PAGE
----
Please consider joining at a higher membership level (with perks!) to better support CHSC:
- Angel or Corporate: $500 and up—Individual or Family membership plus 4 free admissions to Summer Picnic or Winter Holiday Party
- Benefactor: $250-$499—Individual or Family membership plus 2 free admissions to either event
- Patron: $100-$249—Individual or Family membership plus 1 free admission to either event
- Household/Family: $40 ($50 with snail mail only announcements)
- Individual: $25 ($35 with snail mail only announcements)
Membership Chair Susanna Erdos may be reached at (323) 663-5407
You may pay in advance for more than one year if you wish. Culinary Historians of Southern California is a 501 (c) (3) tax-exempt organization. Your membership dues are completely tax deductible. Membership includes many perks like those listed below, not to mention a network of culinary enthusiasts to connect with and share notes with, which, as many members can tell you, is nearly priceless!
- Annual Members-Only Party, such as the “banquets of tastes” held at such eminent sites as the Barbra Streisand Center, the Malibu Hills Vineyard, and Raleigh Studios in Hollywood.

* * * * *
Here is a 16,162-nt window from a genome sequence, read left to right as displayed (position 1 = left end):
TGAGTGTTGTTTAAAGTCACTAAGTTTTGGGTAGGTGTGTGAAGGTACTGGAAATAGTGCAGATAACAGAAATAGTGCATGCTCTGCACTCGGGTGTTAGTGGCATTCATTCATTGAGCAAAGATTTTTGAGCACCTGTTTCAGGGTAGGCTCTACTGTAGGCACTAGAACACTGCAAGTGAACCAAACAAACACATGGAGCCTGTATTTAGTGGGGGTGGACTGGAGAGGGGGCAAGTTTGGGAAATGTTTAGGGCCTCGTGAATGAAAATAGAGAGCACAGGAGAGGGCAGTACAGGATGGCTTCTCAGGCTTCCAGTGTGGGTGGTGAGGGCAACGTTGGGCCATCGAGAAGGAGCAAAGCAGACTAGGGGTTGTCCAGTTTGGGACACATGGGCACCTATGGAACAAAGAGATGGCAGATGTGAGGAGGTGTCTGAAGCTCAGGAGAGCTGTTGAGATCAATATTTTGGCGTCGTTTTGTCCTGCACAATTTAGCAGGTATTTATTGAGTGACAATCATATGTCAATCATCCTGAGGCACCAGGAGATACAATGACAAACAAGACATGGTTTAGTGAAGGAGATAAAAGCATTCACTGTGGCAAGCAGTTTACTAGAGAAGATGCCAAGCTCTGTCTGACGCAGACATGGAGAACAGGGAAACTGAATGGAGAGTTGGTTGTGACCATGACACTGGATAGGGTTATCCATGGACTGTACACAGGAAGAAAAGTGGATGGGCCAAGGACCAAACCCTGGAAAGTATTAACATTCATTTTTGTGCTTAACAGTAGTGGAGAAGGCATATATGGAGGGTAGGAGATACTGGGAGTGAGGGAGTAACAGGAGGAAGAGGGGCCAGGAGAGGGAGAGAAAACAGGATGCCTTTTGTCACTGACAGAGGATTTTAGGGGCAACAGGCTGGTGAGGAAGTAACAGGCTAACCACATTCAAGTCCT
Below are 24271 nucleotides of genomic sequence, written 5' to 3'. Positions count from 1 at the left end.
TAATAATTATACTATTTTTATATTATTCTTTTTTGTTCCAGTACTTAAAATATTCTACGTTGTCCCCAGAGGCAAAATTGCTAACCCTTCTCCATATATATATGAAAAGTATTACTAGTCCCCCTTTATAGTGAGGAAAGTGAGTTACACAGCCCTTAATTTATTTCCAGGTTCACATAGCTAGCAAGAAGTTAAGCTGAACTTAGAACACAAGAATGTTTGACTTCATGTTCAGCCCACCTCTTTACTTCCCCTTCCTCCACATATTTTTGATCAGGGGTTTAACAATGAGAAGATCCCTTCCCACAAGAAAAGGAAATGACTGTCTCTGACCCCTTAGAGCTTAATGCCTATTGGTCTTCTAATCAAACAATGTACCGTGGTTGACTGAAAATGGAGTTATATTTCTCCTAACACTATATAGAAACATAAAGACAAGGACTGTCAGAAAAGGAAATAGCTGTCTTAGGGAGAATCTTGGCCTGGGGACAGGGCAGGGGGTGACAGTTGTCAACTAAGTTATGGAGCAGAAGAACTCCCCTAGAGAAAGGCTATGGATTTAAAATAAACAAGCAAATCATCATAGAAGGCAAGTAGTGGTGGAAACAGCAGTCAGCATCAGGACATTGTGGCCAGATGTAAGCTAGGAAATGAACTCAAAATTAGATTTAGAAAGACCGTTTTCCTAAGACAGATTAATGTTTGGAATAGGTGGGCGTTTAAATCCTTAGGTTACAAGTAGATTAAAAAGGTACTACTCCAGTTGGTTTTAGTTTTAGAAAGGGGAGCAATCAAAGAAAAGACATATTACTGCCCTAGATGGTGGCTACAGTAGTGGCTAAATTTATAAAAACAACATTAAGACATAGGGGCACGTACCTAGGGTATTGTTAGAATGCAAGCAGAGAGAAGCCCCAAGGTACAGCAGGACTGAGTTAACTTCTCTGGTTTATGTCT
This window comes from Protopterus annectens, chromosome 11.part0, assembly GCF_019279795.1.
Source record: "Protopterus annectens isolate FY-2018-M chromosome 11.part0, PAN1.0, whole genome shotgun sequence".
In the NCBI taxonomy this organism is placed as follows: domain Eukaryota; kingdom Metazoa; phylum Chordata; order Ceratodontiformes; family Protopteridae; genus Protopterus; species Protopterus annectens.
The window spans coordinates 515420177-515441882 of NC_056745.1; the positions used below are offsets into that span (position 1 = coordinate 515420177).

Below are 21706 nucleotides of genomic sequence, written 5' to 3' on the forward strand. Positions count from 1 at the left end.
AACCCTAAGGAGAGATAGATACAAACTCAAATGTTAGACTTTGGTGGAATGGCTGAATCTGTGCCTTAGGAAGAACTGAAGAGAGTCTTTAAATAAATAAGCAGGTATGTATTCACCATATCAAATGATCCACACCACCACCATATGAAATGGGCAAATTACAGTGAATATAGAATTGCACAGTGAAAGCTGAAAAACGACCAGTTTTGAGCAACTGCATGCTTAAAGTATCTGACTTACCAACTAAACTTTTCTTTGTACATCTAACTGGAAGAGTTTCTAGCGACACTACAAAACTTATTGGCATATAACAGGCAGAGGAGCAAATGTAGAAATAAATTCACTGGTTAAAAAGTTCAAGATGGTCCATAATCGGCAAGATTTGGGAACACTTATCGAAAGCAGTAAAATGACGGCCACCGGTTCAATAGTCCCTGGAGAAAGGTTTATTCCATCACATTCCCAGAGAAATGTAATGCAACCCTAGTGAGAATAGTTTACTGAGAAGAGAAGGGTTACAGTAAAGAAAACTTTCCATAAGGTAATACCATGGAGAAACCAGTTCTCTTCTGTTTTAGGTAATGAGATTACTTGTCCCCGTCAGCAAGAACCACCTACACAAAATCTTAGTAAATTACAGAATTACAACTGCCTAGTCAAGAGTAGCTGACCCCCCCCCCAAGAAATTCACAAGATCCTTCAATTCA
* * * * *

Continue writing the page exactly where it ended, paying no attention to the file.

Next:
- Dining out at ethnic restaurants, often in conjunction with the Saturday lectures.
- Special excursions and tours, such as to the Getty Museum for “The Edible Monument” exhibit.
- Free subscription to the CHSC Food Journal and a membership directory.
- Discounts on CHSC products/events.
- Occasional cooking demonstrations.
About Past Programs:
- Charles Perry, renowned food historian and Los Angeles Times food columnist, gives an annual lecture.
- Cookbook authors Marcella Hazan, Paula Wolfert, Faye Levy, Judy Zeidler and Nancy Zaslavsky talked about specific cuisines that influence how we eat.
- Programs on food icons such as Trader Joe, Chasen’s, Lawry’s, tiki food and bygone Hollywood restaurants illustrated part of Southern California’s food history.
- Barbara Haber of the Schlesinger Library at Radcliffe and author of Women in America spoke on “The Harvey Girls Tame the West.”
- Marc J. Meltonville and Richard Fitch spoke numerous times on the Hampton Court Palace Kitchens
- Jerry Baldwin spoke on “The History of Peets and Starbucks”
- Carol Selvah Rajah, delighted us with her talk on Malaysian cooking, including Nonya cuisine
- Luigi Ballerini spoke on “The Renaissance and the Modern: The Art of Eating Well in Italy”
- Paul Aratow, translator of 1927 French classic, La Bonne Cuisine de Madame E. Saint-Ange: The Original Companion for French Home Cooking
- Carl Chu, Lisa See, Michael Woo and Sonia Mak moderated the “History of Chinese Food in L.A.”